In recent years, multiple guides and studies have been completed depicting sexism, cissexism, and LGTBIQphobia in language, both in English and Spanish. How do these studies impact translation in practice? Which criteria should we use? Are their conclusions known in the translation market? Are we making space in our editing practice for trade-offs related to the elimination of discriminatory language? Is it ethical to ignore the implications of these developments?
Begoña Martínez is a translator, interpreter, writer, activist for human rights and associate professor at the University of Murcia. She graduated in Translation and Interpreting from the University of Granada and studied Translation for Media at City University, London. She has translated into Spanish, among others, The Feminist Porn Book, the Politics of Producing Pleasure, a compilation of feminist texts and the positive ones regarding sex and sex work edited by Tristan Taormino, Constance Penley, Celine Parreñas-Shimizu and Mireille Miller-Young. Her translation of Queer, a graphic story, by Meg-John Barker and Julia Scheele was published in 2017. Currently she is translating the feminist, anti-fatphobia book You Have the Right to Remain Fat, by Virgie Tovar.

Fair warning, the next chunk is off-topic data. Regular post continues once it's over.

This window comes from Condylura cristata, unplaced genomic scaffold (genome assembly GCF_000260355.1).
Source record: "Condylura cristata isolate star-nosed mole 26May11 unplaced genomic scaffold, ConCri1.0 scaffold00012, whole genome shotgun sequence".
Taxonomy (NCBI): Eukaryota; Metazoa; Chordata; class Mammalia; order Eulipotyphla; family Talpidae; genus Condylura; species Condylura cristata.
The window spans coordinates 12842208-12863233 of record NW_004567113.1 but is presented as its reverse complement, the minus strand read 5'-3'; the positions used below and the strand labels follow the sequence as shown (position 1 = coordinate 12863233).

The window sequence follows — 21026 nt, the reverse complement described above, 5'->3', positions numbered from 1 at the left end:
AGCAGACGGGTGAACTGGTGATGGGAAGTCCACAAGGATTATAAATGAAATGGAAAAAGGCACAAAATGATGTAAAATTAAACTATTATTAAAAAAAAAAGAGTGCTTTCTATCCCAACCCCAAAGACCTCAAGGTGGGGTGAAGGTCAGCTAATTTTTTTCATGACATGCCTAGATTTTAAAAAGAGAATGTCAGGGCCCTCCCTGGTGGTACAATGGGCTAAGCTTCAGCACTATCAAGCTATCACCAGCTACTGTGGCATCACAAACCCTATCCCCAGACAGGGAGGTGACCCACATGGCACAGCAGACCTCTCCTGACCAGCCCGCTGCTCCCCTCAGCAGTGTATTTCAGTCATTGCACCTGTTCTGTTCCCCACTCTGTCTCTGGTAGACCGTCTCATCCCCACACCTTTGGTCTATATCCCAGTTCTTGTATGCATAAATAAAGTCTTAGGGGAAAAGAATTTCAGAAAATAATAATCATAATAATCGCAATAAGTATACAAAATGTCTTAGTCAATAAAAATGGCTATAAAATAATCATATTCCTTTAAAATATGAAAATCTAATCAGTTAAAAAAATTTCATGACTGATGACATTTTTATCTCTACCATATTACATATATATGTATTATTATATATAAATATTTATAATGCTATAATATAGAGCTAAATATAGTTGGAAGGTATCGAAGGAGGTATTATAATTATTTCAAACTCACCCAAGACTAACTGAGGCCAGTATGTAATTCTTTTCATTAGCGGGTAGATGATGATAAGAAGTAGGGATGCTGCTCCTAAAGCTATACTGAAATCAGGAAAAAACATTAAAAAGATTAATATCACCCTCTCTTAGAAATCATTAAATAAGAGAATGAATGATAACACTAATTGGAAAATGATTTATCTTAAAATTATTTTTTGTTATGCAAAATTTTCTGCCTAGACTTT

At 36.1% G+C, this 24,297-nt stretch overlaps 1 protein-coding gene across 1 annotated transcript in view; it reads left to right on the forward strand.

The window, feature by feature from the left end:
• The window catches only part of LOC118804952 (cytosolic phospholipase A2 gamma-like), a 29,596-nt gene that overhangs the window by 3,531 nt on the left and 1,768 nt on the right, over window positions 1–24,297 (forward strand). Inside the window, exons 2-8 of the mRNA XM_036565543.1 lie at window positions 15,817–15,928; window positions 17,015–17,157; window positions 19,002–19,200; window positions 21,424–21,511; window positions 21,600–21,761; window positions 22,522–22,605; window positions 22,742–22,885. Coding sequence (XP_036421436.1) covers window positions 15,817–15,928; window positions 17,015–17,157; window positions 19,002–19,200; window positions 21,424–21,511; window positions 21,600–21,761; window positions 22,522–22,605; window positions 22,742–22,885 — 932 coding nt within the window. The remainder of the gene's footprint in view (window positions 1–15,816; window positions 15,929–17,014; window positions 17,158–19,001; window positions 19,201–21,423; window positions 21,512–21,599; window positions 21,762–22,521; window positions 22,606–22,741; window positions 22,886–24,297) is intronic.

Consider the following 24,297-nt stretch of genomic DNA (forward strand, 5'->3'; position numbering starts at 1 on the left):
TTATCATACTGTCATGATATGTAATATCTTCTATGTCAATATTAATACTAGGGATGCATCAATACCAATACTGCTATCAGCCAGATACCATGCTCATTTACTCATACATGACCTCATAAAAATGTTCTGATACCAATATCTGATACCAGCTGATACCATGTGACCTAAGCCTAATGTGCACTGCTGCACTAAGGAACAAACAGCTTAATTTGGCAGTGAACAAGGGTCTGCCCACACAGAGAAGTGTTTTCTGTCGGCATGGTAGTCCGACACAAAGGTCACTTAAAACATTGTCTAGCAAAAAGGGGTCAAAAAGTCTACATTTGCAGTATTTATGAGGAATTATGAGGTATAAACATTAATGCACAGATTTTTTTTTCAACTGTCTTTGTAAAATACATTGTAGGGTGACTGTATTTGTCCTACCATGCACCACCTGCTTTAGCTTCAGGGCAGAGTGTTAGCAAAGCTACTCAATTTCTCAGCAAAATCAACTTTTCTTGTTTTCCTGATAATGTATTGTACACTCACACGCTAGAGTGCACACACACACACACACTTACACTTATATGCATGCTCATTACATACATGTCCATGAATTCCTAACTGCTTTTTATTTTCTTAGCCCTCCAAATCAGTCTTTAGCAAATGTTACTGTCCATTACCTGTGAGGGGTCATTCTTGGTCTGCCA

You can find her in Twitter as @minibego and read her blog at minibego.com.